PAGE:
It's very lonely here among all these men.  To be honest with you if it weren't for Sasha (Nadia), who has become a very close friend of mine, I would have given up so long ago...

Thank you so much for writing to me.  It means so much to me, and it gives me so much hope and faith...




To: Midwesty Thank you for the article; To; Rosie you are great

by Arezu (not verified) on

Dear Midwesty:

I really enjoyed reading your article. You definitely pinned it down quite well. I don't understand if there is something in our genes because even those of us who have lived most of our lives abroad carry these traits! By the way I have always found you to be tolerant, polite, and pragmatic.

To Rosie T. I have to say, I have read alot of your comments on this site, you are a lovely person, and have a great personality. In fact you are a good role model for us to emulate. Very rare indeed!!


Niki Tehranchi

Good article

by Niki Tehranchi on

Funny yet sad

Saeed Kafili

Friendly Advise

by Saeed Kafili on

 While  critisizing Iranians, you may want to follow  Mohammad Ali Jamalzadeh's style, and refer to their ways and customs and mindset, as "our way, our customs, and our mindset". It just comes across less condescending and is more likely to be received warmly. After all, there are many of us, Iranians, who , when asking your name, just innocently want to know your name, so they know what to call you, and not to stereotype you in any shape or form.

Rosie T.

Thank you so much Midwesty..

by Rosie T. on

unfortunately my experience has corroborated your observations. But Rosie T. will never give up! Iran is the soul of Eurasia. Iran is the place of the wound. Iran must heal itself. And I have ABSOLUTE faith that she will. And I am HONOURED to somehow participate in this process. And I'm going to stick it out, no matter what. Without Iran there would have been no "West." Ancient Greece was only forged as an entity in response to the Persian "threat" at Salamis. The entire conception of the "West" exists because of Persia. Without Iran there would have been no Renaissance. The entire Renaissance rests squarely on the shoulders of the Persian scholars of the Abassid caliphat, which salvaged the classical texts from the ruthless book-burnings of the early Christians. Without Iran, the perceptions of Wholeness of the non-dogmatic spiritual tradtions could not exist. The traditions of the Far East are too abstract. It is Fitzgerald's translations of Khayyam, and the various translations of Rumi (Molanaa) making him the most widely read poet of this most unpoetic nation, Amrikaa, that havw succeeded in salvaging whatever dregs remain of an American "soul" (or if you will, you "atheists", "American spirit.") Americans cannot read their OWN poetry..they can't read Walt Whitman, they can't read Carl Sandburg, or Eliot, or Auden. they can't even read a cereal box...but Molanaa and Hafez they CAN understand. And I have absolute complete faith in Iran. Iran will heal the wound, the gaping wound of Eurasia, which is now the global culture. Yavaash, Iranzamin, yavaash. Patience, patience, patience. Zen Buddhist proverb: Oh snail, climb Mount Fuji, but slowly, slowly...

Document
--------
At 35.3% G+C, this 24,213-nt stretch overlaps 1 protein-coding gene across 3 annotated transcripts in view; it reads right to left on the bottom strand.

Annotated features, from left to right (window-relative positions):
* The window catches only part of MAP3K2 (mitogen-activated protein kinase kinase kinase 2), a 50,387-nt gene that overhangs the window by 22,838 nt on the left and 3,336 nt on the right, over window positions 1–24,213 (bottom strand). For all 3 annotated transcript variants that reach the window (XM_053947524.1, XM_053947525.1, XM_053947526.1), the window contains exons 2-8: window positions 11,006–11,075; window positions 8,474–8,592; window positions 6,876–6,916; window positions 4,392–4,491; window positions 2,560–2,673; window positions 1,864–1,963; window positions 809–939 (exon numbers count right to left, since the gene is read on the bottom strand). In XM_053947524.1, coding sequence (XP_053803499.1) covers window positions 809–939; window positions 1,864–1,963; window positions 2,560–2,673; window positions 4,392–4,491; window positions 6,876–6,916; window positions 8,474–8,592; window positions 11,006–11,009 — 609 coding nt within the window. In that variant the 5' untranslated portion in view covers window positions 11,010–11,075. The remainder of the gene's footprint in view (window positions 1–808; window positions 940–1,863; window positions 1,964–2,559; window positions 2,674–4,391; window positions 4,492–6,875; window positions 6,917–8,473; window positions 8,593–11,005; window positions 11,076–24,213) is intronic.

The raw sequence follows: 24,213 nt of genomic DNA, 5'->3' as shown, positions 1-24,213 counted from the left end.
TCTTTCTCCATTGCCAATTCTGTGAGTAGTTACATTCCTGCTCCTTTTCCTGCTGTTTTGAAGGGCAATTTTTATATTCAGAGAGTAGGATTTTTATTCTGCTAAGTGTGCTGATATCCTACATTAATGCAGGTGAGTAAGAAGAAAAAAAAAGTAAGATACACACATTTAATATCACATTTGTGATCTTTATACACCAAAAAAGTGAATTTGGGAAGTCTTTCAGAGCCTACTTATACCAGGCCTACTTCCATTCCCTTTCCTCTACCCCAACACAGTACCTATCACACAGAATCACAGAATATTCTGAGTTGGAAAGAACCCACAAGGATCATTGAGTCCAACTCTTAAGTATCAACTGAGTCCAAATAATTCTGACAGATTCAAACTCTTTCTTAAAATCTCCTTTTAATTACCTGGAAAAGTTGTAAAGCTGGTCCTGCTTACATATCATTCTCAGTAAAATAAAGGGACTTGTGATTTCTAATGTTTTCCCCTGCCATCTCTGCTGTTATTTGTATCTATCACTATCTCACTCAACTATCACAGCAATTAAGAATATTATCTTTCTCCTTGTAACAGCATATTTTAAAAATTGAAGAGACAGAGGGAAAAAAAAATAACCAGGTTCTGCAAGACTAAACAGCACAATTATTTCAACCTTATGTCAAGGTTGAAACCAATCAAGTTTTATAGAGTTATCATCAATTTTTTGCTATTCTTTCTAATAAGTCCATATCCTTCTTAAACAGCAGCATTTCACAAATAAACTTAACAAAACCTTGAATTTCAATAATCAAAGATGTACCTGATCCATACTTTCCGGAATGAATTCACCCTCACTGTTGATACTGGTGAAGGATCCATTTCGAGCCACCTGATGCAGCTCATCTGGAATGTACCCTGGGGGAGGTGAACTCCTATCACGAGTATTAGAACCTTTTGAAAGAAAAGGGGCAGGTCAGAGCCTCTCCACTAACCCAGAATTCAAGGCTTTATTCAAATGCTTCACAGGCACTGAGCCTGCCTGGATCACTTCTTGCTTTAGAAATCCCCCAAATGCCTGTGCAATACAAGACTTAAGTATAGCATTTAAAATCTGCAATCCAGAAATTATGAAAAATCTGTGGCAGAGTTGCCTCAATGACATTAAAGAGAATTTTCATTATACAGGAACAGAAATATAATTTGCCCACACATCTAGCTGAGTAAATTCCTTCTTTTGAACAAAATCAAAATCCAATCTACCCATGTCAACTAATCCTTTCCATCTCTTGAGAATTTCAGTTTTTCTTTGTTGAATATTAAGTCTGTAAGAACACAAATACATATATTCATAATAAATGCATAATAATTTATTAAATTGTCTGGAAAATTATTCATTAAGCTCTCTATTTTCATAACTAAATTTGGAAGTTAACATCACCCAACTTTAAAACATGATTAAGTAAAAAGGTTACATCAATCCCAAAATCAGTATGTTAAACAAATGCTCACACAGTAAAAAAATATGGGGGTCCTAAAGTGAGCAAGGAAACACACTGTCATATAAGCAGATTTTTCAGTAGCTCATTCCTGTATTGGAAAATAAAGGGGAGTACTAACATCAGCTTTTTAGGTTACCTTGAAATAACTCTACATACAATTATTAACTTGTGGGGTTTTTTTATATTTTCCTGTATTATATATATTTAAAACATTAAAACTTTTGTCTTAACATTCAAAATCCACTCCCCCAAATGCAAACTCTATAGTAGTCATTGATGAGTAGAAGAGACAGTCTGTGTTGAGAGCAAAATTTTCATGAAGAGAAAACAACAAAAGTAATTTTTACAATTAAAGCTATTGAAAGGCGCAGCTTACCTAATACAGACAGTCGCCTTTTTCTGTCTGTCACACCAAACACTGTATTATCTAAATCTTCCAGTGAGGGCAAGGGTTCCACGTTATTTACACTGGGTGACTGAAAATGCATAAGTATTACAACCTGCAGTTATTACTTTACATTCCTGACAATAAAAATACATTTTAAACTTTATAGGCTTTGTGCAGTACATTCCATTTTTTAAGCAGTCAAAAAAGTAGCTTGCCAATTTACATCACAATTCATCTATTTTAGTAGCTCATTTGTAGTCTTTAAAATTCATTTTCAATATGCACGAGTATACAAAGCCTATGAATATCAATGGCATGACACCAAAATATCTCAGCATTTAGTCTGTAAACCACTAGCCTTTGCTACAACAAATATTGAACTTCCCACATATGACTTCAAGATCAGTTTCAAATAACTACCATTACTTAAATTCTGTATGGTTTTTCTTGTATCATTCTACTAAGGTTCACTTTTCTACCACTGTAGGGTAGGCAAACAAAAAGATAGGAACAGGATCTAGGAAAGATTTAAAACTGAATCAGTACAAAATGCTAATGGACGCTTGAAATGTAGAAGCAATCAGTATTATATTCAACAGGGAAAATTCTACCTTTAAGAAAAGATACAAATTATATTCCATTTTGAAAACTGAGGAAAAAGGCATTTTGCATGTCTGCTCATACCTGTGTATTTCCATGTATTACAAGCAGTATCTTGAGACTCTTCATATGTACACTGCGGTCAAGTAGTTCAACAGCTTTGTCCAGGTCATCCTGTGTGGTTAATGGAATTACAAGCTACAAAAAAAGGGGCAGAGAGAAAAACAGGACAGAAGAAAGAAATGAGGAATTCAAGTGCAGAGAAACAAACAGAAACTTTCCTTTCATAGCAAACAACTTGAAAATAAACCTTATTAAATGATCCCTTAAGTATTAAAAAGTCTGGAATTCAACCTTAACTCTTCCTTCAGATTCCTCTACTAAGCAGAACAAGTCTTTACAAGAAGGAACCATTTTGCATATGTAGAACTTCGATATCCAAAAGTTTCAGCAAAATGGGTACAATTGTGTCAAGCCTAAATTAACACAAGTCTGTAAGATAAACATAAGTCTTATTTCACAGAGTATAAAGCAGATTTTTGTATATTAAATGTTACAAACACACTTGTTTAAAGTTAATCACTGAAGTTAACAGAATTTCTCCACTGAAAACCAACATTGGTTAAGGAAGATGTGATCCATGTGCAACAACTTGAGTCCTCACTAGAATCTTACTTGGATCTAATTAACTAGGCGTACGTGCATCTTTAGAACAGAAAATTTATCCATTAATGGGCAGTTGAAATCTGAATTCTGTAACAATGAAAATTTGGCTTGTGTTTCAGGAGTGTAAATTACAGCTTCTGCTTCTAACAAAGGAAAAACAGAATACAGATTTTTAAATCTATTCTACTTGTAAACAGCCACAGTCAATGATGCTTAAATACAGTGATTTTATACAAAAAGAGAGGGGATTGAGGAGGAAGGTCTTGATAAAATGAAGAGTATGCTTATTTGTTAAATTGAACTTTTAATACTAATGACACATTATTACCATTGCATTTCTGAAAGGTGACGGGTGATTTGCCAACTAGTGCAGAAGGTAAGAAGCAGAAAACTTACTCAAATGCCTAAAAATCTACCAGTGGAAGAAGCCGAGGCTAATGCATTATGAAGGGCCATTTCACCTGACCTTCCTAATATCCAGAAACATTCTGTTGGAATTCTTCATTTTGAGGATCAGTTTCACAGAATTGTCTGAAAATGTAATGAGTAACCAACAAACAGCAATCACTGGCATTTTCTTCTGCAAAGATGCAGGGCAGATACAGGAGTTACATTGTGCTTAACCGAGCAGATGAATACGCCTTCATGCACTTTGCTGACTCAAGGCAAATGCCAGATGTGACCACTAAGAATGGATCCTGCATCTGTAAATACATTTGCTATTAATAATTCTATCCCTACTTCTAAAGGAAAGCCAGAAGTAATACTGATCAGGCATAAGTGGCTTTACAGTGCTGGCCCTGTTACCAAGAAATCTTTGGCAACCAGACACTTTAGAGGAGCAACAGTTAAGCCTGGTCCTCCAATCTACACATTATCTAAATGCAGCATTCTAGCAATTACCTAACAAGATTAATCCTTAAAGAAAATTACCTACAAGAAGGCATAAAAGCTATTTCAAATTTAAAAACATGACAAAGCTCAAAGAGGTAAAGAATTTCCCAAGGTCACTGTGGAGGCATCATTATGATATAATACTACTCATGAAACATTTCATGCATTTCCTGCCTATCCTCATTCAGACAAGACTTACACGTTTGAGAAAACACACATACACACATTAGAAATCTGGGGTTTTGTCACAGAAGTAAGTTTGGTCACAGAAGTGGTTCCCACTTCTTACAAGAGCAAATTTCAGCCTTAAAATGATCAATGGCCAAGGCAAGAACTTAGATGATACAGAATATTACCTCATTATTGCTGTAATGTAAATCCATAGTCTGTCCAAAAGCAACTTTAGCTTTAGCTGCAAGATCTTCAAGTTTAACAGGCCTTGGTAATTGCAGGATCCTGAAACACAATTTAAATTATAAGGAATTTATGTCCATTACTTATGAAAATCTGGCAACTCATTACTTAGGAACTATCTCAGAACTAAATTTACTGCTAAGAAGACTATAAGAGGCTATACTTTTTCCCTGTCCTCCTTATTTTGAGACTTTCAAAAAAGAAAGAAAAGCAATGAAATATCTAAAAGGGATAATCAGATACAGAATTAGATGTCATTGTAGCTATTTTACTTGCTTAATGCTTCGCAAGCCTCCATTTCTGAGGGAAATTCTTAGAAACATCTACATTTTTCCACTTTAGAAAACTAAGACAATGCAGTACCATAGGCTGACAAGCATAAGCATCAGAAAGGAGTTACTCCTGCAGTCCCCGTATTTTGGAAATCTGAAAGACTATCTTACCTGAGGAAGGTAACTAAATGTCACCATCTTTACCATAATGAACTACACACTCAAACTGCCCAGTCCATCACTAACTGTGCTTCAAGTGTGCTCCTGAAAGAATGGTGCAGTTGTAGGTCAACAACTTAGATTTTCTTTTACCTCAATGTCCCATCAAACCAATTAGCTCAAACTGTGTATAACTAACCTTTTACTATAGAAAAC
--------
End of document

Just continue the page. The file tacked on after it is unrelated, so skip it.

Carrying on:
PS Midwesty, We've never had any direct interactions but I'm pretty sure it was your blog I "lurked" on two months ago which gave me such valuable insights into Khatami.  I thank you for it.  He's a GOOD man.  A very good man.  It's HARD to be a great man...but he's a GOOD mean.  Mullah shodan asaan ast.  Adam shodan moshkel ast.  That was the very first complete Persian sentence I ever learned...Thank you so much for your valuable insights.  


"Be the change you want to see in the world."  Gandhi.





by Abarmard on

very interesting observation. I believe that this shows Iranians in their infancy stage, as time passes you probably will notice that people will socially mature and treat one another differently. The majority do not appreciate their Iranian American status: that they can benefit the best of the two world and naturally be one step above the Iranians inside Iran. When we cherish our positives (only when we can recognize them), then we can help the Iranians inside the country also. Many seem to think the situation is either/or, where they either have to agree with IRI or US, not knowing that there is a third option, the right side is conditional and not static. Sometime one side is right and sometime another. To some, US is always right or Iran is always wrong and vice versa...

Sorry for the long comment. Thanks for the article.


Love what you say!

by Anonymous - Patriot (not verified) on

LOL! Love what you said. As a life long exile, I empathize and understand that "you can take the man out of Iran but you can't take Iran out of the man --or woman if you please!"

Keep writing and keep posting to this wonderful website -our home away from home!